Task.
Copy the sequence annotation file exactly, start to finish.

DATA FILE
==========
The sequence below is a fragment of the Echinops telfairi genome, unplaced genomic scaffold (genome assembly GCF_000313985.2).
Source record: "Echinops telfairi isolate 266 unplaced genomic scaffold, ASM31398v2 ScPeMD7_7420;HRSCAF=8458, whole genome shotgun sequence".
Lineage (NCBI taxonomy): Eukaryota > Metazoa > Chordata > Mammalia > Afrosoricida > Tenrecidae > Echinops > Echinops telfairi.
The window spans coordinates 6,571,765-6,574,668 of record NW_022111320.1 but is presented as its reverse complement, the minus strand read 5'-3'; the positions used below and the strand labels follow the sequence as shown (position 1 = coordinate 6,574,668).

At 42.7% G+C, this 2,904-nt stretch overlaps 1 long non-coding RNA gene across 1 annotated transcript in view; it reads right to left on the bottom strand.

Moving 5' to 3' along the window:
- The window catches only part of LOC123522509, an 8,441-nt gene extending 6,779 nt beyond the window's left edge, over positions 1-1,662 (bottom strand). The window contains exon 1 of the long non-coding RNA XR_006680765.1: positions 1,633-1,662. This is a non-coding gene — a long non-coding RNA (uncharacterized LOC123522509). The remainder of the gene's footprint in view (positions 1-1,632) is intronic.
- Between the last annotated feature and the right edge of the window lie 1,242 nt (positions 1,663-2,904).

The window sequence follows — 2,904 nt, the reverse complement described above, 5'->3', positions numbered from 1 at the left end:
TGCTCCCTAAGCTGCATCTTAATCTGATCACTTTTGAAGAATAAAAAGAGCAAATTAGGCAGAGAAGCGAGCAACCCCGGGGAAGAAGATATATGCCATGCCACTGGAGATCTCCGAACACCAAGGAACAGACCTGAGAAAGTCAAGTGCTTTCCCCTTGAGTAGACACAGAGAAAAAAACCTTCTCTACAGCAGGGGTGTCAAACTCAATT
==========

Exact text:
The sequence below is a fragment of the Echinops telfairi genome, unplaced genomic scaffold (genome assembly GCF_000313985.2).
Source record: "Echinops telfairi isolate 266 unplaced genomic scaffold, ASM31398v2 ScPeMD7_7420;HRSCAF=8458, whole genome shotgun sequence".
Lineage (NCBI taxonomy): Eukaryota > Metazoa > Chordata > Mammalia > Afrosoricida > Tenrecidae > Echinops > Echinops telfairi.
The window spans coordinates 6,571,765-6,574,668 of record NW_022111320.1 but is presented as its reverse complement, the minus strand read 5'-3'; the positions used below and the strand labels follow the sequence as shown (position 1 = coordinate 6,574,668).

At 42.7% G+C, this 2,904-nt stretch overlaps 1 long non-coding RNA gene across 1 annotated transcript in view; it reads right to left on the bottom strand.

Moving 5' to 3' along the window:
- The window catches only part of LOC123522509, an 8,441-nt gene extending 6,779 nt beyond the window's left edge, over positions 1-1,662 (bottom strand). The window contains exon 1 of the long non-coding RNA XR_006680765.1: positions 1,633-1,662. This is a non-coding gene — a long non-coding RNA (uncharacterized LOC123522509). The remainder of the gene's footprint in view (positions 1-1,632) is intronic.
- Between the last annotated feature and the right edge of the window lie 1,242 nt (positions 1,663-2,904).

The window sequence follows — 2,904 nt, the reverse complement described above, 5'->3', positions numbered from 1 at the left end:
TGCTCCCTAAGCTGCATCTTAATCTGATCACTTTTGAAGAATAAAAAGAGCAAATTAGGCAGAGAAGCGAGCAACCCCGGGGAAGAAGATATATGCCATGCCACTGGAGATCTCCGAACACCAAGGAACAGACCTGAGAAAGTCAAGTGCTTTCCCCTTGAGTAGACACAGAGAAAAAAACCTTCTCTACAGCAGGGGTGTCAAACTCAATT